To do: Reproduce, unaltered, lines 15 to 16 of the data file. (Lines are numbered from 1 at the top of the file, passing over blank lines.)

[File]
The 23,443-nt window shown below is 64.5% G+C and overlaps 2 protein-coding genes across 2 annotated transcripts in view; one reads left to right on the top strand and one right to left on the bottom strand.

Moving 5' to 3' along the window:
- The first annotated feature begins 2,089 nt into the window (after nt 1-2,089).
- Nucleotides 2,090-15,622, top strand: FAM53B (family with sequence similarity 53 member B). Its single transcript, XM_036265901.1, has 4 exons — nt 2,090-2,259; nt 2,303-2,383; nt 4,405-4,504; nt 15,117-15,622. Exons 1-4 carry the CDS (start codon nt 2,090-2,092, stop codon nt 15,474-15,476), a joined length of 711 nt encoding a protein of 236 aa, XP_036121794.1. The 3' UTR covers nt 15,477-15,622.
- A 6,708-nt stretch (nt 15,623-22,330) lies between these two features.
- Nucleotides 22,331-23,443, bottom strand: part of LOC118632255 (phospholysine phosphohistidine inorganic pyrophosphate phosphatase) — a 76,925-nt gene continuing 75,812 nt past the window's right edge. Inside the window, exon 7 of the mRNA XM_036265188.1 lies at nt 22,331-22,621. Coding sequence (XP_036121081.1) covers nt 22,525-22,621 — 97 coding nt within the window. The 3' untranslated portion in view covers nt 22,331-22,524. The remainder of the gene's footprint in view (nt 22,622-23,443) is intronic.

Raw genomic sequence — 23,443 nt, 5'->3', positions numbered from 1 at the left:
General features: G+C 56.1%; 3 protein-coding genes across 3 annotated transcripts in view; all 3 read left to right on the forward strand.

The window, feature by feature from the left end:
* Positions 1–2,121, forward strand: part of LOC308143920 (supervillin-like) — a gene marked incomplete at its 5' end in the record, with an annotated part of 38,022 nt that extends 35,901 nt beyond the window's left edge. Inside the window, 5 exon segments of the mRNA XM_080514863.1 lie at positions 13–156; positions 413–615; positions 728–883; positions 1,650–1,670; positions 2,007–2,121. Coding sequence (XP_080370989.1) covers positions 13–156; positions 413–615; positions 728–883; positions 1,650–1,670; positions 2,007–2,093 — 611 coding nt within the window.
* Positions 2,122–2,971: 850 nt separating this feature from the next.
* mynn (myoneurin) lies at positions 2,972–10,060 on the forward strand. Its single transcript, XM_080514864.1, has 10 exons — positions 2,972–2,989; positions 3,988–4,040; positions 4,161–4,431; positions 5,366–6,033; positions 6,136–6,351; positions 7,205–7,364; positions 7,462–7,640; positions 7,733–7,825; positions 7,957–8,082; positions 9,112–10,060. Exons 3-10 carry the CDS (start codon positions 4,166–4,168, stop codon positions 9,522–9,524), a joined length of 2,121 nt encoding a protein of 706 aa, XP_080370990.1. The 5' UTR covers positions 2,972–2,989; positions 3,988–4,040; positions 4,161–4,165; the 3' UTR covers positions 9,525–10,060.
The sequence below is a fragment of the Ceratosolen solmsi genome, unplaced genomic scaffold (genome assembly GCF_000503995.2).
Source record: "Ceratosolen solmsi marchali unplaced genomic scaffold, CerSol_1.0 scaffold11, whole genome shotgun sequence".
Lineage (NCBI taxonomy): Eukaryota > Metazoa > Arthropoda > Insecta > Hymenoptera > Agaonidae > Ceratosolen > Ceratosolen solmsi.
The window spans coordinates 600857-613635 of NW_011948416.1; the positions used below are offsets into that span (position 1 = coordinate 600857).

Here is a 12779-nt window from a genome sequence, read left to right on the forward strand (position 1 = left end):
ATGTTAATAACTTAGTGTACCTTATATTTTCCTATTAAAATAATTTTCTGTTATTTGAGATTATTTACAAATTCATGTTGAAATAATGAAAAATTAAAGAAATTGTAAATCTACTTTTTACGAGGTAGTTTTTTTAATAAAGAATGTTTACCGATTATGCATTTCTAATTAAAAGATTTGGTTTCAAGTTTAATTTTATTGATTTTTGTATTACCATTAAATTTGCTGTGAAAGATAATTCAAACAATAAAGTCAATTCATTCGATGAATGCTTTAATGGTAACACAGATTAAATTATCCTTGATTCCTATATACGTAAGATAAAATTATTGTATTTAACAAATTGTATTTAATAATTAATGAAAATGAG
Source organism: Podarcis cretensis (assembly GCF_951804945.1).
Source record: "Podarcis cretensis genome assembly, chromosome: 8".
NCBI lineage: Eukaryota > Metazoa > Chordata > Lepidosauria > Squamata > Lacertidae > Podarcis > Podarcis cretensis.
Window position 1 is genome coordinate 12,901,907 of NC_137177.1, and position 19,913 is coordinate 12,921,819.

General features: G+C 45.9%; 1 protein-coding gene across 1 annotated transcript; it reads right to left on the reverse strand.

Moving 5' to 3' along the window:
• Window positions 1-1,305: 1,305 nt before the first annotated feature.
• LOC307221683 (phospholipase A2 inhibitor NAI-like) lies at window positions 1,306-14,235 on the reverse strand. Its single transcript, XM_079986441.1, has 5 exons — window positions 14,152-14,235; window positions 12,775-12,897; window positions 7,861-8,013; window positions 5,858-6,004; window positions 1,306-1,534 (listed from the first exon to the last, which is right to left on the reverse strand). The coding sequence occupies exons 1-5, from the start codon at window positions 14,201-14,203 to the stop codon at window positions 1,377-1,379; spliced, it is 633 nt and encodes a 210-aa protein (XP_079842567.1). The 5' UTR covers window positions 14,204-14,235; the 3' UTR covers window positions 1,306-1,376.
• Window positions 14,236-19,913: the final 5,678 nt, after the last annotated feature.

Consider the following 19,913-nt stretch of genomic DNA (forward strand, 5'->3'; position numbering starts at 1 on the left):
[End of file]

Lineage (NCBI taxonomy): Eukaryota > Metazoa > Arthropoda > Insecta > Hymenoptera > Agaonidae > Ceratosolen > Ceratosolen solmsi.
The window spans coordinates 600857-613635 of NW_011948416.1; the positions used below are offsets into that span (position 1 = coordinate 600857).